- Eat only sustainably caught fish.
- Don’t buy souvenirs made of coral or other marine species.
- Curb your carbon emissions by eating local and organic food, walk or ride a bike instead of driving, switch to clean energy sources, switch off lights and power sockets where you can.
Eating fish and seafood is good for our health and many people worldwide, particularly in low-income countries, rely on these important sources of protein. Unfortunately, nowadays there aren’t plenty of fish in the sea. Due to unsustainable fishing methods, and with an ever-increasing population, overfishing is one of the greatest threats our oceans face. Global fish populations are rapidly decreasing due to high demand. Unsustainable fishing practices are where more fish are caught than the population can reproduce. It’s estimated that a global collapse of our fisheries is projected to happen as early as 2048, thanks to overfishing, wasteful fishing practices, and massive overconsumption. Overfishing and fishing techniques such as deep-sea trawling and the use of dynamite and cyanide are the most destructive. Trawling is a type of fishing method that drags huge nets through the ocean that scoop up every animal and the ecosystem, including coral, in its pathway This results in bycatch, including dolphins, marine turtles, and seabirds. A little-known fact is that tens of millions of tropical fish are also taken from the oceans each year for aquariums, most from tropical reefs, and only one in five of these survive. Their deaths are caused by cyanide exposure used in fishing practices or stress and disease from captivity and transportation. These tropical fish are the stewards of the reefs, keeping coral reef ecosystems balanced. Removing the fish disrupts the fragile system causing the reefs to become susceptible to stress from bleaching, acidification and warming oceans. Long-term transformation will require a change in legislation, fishing practices and how the industry is regulated.
What can you do to help?
- Reduce your consumption of fish, especially larger fish such as Tuna.
- Check if your fish is sustainably sourced.
- Raise awareness – share information with friends and colleagues.
- Support organisations helping to protect the oceans.
- Avoid buying fish for home aquariums, if you do buy tropical fish make sure they are bred for the purpose.
The problem the oceans face from pollution, especially plastic, has been well documented in recent years, yet the oceans are still facing a massive and growing threat from plastics. The dawn of ‘throwaway living’ and single-use plastics have brought great convenience to people around the world, but they also make up a big part of the waste that’s now choking our oceans.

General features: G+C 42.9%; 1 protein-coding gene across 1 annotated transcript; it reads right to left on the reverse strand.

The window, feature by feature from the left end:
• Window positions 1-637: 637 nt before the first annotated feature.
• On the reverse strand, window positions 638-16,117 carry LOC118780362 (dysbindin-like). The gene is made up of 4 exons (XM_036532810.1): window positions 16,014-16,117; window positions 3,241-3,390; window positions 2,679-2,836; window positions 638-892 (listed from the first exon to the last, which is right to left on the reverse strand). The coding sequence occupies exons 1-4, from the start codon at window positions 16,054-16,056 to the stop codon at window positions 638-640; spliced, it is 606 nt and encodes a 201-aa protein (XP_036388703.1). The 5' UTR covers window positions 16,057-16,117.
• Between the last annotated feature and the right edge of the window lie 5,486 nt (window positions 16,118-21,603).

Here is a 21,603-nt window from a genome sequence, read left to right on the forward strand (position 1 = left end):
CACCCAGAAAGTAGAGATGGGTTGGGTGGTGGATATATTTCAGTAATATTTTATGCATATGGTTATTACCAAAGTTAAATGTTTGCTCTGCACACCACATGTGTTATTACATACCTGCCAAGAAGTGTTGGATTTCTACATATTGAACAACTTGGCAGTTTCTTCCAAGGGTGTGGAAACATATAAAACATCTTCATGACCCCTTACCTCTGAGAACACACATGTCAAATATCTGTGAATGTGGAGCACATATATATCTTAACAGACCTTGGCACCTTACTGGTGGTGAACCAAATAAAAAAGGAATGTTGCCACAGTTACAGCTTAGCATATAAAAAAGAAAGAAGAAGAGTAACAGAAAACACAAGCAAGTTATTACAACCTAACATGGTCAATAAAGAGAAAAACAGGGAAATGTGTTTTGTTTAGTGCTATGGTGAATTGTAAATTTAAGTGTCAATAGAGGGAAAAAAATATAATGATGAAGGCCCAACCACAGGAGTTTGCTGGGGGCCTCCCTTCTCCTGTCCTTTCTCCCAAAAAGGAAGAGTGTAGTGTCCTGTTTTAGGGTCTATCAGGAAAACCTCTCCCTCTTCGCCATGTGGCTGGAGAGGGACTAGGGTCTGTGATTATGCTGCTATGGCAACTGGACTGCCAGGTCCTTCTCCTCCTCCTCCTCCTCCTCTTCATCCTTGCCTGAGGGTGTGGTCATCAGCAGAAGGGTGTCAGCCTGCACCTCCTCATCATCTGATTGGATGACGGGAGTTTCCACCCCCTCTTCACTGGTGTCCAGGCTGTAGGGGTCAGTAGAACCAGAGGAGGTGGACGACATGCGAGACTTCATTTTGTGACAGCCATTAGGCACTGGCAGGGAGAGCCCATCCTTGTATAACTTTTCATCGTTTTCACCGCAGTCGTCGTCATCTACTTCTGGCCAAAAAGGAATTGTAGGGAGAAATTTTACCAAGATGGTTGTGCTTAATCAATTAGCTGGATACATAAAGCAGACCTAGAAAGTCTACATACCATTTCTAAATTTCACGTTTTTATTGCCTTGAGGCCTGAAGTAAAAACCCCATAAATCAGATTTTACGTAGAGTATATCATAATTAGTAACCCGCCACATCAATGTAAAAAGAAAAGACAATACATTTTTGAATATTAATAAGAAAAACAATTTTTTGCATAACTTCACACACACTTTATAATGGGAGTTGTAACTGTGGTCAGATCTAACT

An estimated 17.6 billion pounds of plastic leaks into the marine environment from land-based sources every year killing millions of marine animals. That’s approximately one garbage truck full per minute. Nearly 700 species, including endangered ones, are known to have been affected by it.
These plastics, over years, break down to what is known as microplastics. A single plastic bag can take up to 1,000 years to degrade. This means that all the microplastics from every piece of plastic you have thrown away will still be floating around today, sponging up toxins and waiting to be eaten by marine life and ultimately by us one day. The largest accumulation of ocean plastic in the world is known as the Great Pacific Garbage Patch and is located between Hawaii and California.
On Henderson island, uninhabited coral islands in the south pacific, researchers have found an astonishing volume of plastic. They were able to read labels and determine the country of origin for 88 of the items they found. More than a third came from China or Japan, more than a quarter from South America, and some came from as far away as Scotland.
It’s hard to imagine life without plastic, however, as individuals we need to change how we live and put pressure on corporations to look at new sustainable methods to help to decrease the consumption of plastic.
Governments have started to take steps to reduce plastic pollution entering our oceans by introducing bans on single-use plastics, for example. Projects such as The Ocean Clean-up and companies like Parley are heading innovative solutions to remove and re-use plastic from the ocean. Drastic action must be taken as leading environmentalists see the end of most sea life within the next 6-16 years.